*Note:* Ussher was the scholar whose studies of biblical chronology revealed that the Creation took place at 9 a.m. on October 23rd, 4004 BC.Briggs did indeed ‘see him this Summer’, in a visit recorded some time later by the astrologer William Lilly. Please read this famous story now, linked below.Click the link below to read the story.William Lilly on the meeting of Napier and BriggsDuring this visit, and a further one the next year (1616), Briggs and Napier discussed some simplifications to the idea and presentation of logarithms. It is fortunate they profited from each other's company in this way, for their world-views were very different. Napier not only considered the Pope to be the Antichrist and expected the Day of Judgement quite shortly (probably between 1688 and 1700), but also was ‘a great lover of astrology’ (according to Lilly), and may even have practised witchcraft, as contemporary rumour had it. Briggs, on the other hand, represented what one might call the Yorkshire common-sense school of thought on occult matters, and like his friend Sir Henry Savile (also a son of Halifax) had no time for astrological practices.It was these two very different people who worked together on simplifying logarithms. They agreed it would generally be more useful if the logarithm of 1 were to be 0, and the logarithm of 10 were to be 1 (see Box 2). Briggs spent several subsequent years recalculating the tables on this basis. Thus the early history of logarithms exemplifies well a remark which the historian Clifford Truesdell has made in another context: ‘the simple ideas are the hardest to achieve; simplicity does not come of itself but must be created’ (his full comment is linked below). Napier and Briggs had to work hard to create even the ‘simple’ major logarithm property thatClick the link below to open Clifford Truesdell's full comment.Clifford Truesdell on Euler**Box 2**: Napier's, and later, logarithmsNapier's original presentation of logarithms differed markedly from that generally adopted later, and it is worth spelling out the differences.It follows from our earlier description that it was the length *P*_{o}*Q* whose logarithm is 0, and further that the shorter the length (in the geometric series) the larger its logarithm. Napier chose *P*_{0}Q to be 10 000 000, a conventional figure for the ‘whole sine’, because he intended the table of logarithms to be used trigonometrically – it was the logarithms of sines and tangents he calculated and tabulated in the 1614 *Descriptio*, not the logarithms of numbers in general. A further difference from later practice was that what we think of as the major logarithm property did not hold in our simple form, but wasIt was as a result of Briggs' discussions with Napier that log 1 was redefined to be 0, thus simplifying this formula, and making the use of logarithms easier. Briggs, too, developed the calculation of logarithms of ordinary numbers, using the correlation log 10 = 1, log 100 = 2, log 1000 = 3, and so on.1.6 Spreading the word about logarithmsAnother person besides Briggs to recognise immediately the importance of Napier's concept was the navigational practitioner Edward Wright, who translated Napier's *Descriptio* into English, as *A description of the admirable table of logarithmes*. The extract linked below comprises the Preface to that work (the translation of Napier's original Preface, with further sentences added by Napier himself).Click the link below to open the extract.John Napier’s Preface to A Description of the Admirable Table of Logarithms**Question 3**What explanation does Napier give of why his work appeared first in Latin, then in English? What light does this throw on your answer to Question 1?Napier says his book was written in Latin ‘Tor the publique use of Mathematicians, to ensure it shall be the more common’, that is, presumably, more widespread. The English translation is for the benefit of ‘our Countrymen in this Island’ and ‘the more publique good’. This confirms our hypothesis, from Question 1, that Napier had in mind as his primary audience the international mathematical community. He sounds pleased, all the same, that non-Latin speakers in the United Kingdom might find logarithms useful too.Knowledge of logarithms spread rapidly in various ways. Wright's English translation was one source of knowledge; it was dedicated (by Wright's son, for Wright died before publication) to the East India Company, another of the great trading and exploration companies of the time. This dedication suggests an audience for whom the knowledge was thought to be useful – Wright was navigational consultant to the Company for the last year or two of his life. Knowledge of logarithms spread by word of mouth too; Briggs lectured on them at Gresham College, as did Edmund Gunter, who was appointed Professor of Astronomy there in 1619. Within a decade, editions or similar tables had been published in France, Germany and the Netherlands. As an example of the impact of logarithms abroad, let us consider the response of the astronomer Johannes Kepler.1.7 Kepler and logarithmsKepler was precisely the kind of practitioner for whom logarithms were of greatest benefit: a professional astronomer (and, of course, competent Latin scholar) driven at times to distraction – he tells us – by the magnitude and complexity of the calculations he needed to do. So when he was able to study a copy of Napier's *Descriptio* in about 1619 he welcomed it warmly, dedicating his next book to Napier (not realising he had been dead for two years); and he went further. Napier's book contained the definition of logarithms, and a set of logarithm tables, but not how to get from one to the other. (It is worth bearing in mind that although logarithms *once calculated* are a considerable saving of time, the calculation of the tables themselves was extraordinarily laborious – especially as one did not have the assistance of logarithm tables to help with the necessary computations.) So Kepler set to work recalculating their construction from first principles, basing his argument upon the classical theory of proportion of Euclid's *Elements*, Book V. This approach was consciously quite different from Napier's geometrical and kinematic considerations; Kepler wrote that logarithms were not associated, for him,inherently with categories of trajectories, or lines of flow, or any other perceptible qualities, but (if one may say so) with categories of relationship and qualities of thought.(Quoted in Yu. A. Belyi (1975) ‘Johannes Kepler and the development of mathematics’, in A. Beer and P. Beer (eds), Kepler: Four Hundred Years, Pergamon Press, p. 656.)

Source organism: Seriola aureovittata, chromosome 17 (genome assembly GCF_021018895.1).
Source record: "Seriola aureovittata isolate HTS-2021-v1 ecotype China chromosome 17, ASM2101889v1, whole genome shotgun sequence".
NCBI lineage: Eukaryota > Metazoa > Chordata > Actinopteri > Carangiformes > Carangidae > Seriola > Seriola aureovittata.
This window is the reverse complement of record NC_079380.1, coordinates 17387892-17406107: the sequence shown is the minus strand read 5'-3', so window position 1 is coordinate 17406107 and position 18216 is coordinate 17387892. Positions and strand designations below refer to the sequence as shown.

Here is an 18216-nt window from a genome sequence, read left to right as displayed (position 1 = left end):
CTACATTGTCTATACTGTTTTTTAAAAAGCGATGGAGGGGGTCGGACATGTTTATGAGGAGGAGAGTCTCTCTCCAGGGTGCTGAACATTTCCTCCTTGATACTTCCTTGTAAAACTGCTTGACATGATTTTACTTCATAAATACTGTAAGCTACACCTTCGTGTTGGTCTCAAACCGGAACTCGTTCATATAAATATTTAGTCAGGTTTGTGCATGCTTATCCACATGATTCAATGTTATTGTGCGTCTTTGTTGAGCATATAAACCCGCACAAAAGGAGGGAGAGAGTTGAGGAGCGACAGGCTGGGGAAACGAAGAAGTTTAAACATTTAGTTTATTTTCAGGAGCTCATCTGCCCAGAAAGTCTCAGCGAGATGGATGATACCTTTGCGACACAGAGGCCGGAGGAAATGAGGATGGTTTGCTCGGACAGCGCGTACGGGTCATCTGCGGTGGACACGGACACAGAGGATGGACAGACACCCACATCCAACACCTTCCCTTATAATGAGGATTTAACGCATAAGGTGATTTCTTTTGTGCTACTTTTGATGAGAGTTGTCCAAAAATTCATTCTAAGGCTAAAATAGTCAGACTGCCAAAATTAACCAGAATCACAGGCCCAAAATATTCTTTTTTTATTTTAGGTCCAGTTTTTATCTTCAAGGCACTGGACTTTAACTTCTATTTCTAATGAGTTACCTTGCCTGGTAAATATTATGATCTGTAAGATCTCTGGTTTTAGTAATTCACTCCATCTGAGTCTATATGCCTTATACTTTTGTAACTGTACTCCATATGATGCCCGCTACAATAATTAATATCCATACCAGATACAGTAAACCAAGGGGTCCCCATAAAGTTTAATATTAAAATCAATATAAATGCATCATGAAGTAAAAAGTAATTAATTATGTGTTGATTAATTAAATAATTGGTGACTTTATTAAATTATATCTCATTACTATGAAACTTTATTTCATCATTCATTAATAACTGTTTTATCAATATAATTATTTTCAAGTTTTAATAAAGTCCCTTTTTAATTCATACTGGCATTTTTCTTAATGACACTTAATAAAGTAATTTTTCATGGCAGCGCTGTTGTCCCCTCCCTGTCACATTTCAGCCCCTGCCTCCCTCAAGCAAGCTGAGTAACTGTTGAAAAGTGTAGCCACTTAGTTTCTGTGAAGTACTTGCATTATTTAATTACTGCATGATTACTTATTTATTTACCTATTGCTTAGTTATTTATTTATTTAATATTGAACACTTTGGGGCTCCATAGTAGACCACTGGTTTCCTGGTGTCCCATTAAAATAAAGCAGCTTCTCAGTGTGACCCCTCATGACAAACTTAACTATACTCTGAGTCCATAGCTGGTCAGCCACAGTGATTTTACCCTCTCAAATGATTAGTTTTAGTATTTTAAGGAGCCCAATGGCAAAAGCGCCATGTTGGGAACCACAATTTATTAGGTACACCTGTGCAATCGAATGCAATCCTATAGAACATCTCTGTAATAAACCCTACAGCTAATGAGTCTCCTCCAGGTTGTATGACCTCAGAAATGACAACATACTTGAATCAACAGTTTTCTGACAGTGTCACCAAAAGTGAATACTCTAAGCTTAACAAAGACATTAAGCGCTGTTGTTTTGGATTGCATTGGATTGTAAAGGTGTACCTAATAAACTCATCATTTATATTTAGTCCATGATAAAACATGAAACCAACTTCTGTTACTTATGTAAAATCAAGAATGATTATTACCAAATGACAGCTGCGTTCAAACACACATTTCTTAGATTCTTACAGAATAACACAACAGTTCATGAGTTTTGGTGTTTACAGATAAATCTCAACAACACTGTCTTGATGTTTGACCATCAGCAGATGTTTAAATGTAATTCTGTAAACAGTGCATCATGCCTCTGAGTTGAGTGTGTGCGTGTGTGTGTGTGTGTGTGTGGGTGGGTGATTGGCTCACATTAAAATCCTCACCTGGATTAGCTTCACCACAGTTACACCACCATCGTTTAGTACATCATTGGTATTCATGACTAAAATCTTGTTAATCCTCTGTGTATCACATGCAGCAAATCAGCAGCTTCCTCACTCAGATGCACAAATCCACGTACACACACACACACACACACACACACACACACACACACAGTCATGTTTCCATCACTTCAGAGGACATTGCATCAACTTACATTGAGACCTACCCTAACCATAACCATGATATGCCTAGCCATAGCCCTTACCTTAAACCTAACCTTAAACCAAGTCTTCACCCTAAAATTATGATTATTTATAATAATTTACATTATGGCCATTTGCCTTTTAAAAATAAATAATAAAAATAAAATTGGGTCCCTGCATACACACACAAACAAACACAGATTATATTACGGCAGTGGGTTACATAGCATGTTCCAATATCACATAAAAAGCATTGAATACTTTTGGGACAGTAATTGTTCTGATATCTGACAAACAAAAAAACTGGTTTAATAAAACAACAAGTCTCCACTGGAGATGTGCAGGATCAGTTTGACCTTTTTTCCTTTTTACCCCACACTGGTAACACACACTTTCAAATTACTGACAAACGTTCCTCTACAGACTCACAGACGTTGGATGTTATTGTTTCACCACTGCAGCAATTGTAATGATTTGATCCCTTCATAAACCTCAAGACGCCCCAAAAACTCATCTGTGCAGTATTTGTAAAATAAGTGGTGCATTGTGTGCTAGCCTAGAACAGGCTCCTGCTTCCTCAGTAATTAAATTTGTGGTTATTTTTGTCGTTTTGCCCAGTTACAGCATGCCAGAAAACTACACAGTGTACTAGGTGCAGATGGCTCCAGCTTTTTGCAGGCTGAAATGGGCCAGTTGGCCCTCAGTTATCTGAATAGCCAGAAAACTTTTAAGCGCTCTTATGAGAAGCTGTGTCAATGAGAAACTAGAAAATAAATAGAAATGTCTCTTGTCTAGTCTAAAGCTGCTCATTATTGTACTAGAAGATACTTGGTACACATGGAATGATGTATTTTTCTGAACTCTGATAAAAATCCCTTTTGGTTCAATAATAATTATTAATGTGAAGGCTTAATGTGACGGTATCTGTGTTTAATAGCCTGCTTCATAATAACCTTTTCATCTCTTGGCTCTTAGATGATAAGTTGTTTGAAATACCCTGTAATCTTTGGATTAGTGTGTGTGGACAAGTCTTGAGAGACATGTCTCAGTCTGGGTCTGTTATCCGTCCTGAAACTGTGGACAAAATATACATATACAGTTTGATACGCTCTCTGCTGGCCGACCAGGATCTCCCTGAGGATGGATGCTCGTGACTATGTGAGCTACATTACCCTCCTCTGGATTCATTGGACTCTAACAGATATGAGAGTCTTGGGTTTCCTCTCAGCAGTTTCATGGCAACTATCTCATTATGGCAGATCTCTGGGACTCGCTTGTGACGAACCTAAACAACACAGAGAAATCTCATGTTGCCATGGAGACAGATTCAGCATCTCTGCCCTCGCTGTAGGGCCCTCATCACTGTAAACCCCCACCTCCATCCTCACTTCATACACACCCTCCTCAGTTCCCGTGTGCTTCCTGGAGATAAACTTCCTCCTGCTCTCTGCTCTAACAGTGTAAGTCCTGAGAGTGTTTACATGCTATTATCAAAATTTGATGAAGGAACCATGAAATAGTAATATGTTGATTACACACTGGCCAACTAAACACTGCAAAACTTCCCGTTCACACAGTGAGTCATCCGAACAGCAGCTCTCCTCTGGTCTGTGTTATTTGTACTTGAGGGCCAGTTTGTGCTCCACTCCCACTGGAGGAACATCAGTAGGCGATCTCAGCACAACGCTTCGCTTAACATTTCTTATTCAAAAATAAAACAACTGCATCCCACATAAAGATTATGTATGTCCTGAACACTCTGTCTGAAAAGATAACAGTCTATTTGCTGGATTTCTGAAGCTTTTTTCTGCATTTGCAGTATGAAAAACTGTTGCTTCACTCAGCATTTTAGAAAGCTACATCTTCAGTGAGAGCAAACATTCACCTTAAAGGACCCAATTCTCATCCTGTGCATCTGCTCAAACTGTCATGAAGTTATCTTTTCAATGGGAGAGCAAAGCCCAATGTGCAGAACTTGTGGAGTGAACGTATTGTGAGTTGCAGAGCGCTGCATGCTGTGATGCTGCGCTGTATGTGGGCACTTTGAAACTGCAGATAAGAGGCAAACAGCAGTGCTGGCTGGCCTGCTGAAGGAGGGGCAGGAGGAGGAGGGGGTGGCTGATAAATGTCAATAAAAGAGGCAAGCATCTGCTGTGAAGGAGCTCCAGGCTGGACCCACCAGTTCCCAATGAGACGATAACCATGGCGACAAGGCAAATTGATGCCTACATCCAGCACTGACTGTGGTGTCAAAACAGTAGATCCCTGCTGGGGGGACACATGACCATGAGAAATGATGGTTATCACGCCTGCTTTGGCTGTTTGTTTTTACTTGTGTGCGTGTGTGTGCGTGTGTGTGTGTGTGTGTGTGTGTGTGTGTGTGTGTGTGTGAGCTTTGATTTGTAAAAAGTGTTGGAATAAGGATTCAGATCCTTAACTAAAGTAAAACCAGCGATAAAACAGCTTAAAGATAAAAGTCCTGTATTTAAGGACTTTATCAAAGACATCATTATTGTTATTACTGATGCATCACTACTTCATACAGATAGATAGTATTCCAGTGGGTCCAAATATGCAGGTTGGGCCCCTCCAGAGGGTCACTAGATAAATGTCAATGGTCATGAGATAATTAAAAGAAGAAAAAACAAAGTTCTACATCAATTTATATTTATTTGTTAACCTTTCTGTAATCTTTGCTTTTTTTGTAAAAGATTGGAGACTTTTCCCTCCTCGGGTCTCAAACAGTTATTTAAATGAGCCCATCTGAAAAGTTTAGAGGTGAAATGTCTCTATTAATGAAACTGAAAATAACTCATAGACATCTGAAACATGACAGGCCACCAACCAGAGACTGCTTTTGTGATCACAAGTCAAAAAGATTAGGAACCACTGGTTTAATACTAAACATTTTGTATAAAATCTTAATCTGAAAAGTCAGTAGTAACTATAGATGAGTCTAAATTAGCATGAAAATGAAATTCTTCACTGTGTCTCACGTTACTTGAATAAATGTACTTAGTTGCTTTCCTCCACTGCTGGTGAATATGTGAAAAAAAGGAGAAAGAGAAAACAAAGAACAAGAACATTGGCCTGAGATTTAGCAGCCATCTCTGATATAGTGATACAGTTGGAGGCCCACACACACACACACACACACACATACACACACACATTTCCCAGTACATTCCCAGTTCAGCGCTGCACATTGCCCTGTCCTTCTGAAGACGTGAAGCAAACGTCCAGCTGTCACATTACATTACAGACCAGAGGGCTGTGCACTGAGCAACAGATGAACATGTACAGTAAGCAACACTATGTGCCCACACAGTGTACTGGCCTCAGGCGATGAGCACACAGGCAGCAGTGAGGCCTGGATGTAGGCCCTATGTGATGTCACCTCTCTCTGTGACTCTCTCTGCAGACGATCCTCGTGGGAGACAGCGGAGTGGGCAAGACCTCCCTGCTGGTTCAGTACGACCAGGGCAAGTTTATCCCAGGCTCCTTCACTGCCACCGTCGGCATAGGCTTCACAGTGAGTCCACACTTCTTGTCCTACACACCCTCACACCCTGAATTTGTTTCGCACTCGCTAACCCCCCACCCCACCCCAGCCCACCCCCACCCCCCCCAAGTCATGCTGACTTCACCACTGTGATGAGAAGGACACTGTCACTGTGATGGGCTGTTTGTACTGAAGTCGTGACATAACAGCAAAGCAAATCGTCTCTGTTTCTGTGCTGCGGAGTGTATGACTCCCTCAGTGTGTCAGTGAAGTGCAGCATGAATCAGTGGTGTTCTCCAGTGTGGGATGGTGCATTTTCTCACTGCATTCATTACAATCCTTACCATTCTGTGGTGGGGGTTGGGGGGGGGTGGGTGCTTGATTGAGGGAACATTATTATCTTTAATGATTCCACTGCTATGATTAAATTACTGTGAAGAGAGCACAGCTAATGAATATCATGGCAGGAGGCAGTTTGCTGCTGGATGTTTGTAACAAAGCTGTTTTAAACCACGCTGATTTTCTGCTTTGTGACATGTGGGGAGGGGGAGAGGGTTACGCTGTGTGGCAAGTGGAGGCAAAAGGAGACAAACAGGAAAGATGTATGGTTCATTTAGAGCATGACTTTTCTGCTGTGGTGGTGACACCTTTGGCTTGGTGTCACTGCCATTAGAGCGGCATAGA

It is interesting to notice that Kepler felt that the appeal to kinematical intuition in Napier's work lacked rigour. He emphatically asserted that what he was supplying was *rigorous proof*, which was, for him, something cast in Euclidean mould. In the event, he had to approximate (just as Napier had done) to express potentially endless numbers to a suitable finite approximation, but Kepler's overall approach was influential nonetheless. You can see something of his style of argument in the extract linked below, which you should look at now.Click the link below to open the extract.Charles Hutton on Johannes Kepler’s construction of logarithmsConclusionThis free course provided an introduction to studying Mathematics. It took you through a series of exercises designed to develop your approach to study and learning at a distance and helped to improve your confidence as an independent learner.Keep on learning Study another free courseThere are more than **800 courses on OpenLearn** for you to choose from on a range of subjects. Find out more about all our free courses. Take your studies furtherFind out more about studying with The Open University by visiting our online prospectus.If you are new to university study, you may be interested in our Access Courses or Certificates. What’s new from OpenLearn?Sign up to our newsletter or view a sample. For reference, full URLs to pages listed above:OpenLearn – www.open.edu/openlearn/free-coursesVisiting our online prospectus – www.open.ac.uk/coursesAccess Courses – www.open.ac.uk/courses/do-it/accessCertificates – www.open.ac.uk/courses/certificates-heNewsletter – www.open.edu/openlearn/about-openlearn/subscribe-the-openlearn-newsletterThe material acknowledged below is Proprietary (not subject to Creative Commons licensing) and used under licence. See terms and conditions.Grateful acknowledgement is made to the following:Course image: Kim Traynor in Wikimedia made available under Creative Commons Attribution-ShareAlike 2.0 Licence.Figure 1 Bodleian Library;Figure 2 Keele University, Turner Collection;Figure 7 Deutsches Museum, Munich.The material acknowledged below is contained in *The History of Mathematics – A Reader* (1987) J Fauvel and J Gray (eds), published by Macmillan Education in association with The Open University. This text forms part of the course material for MA290 *Topics in the history of mathematics*. Copyright © in the editorial selection The Open University.*7.B2 N. Chuquet*: tr. and ed. H.G. Flegg, C.M. Hay, B. Moss, *Nicolas Chuquet Renaissance Mathematician*, Reidel, 1985, p. 144, 151-153, published in Chapter 7 ‘Mathematics in Mediaeval Europe’;*Proposition 1*: Chapter ‘Archimedes and Apollonius’;*9.E3 W. Lilly*: *Mr Lilly's History of his Life and Times*, London, 1715, pp. 105-106, published in ‘William Lilly on the meeting of Napier and Briggs’, Chapter 8 ‘Mathematical Sciences in Tudor and Stuart England’;*Clifford Truesdell on Euler*: Chapter ‘Euler and his Contemporaries’;*9.E1 J. Napier*: *A Description of the Admirable Table of Logarithms*, preface R.E. Wright, London, published in ‘John Napier's Preface to A Description of the Admirable Table of Logarithms’, Chapter 9 ‘Mathematical Sciences in Tudor and Stuart England’;*9.E4*: C. Hutton, *Mathematical Tables: … to which is prefixed, a large and original history of the discoveries and writings relating to those subjects; …*, London 1785, 1822 edition, pp. 49-54, published in ‘Charles Hutton on Johannes Kepler's construction logarithms’, Chapter 9 ‘Mathematical Sciences in Tudor and Stuart England’.**Don't miss out:**If reading this text has inspired you to learn more, you may be interested in joining the millions of people who discover our free learning resources and qualifications by visiting The Open University - www.open.edu/openlearn/free-courses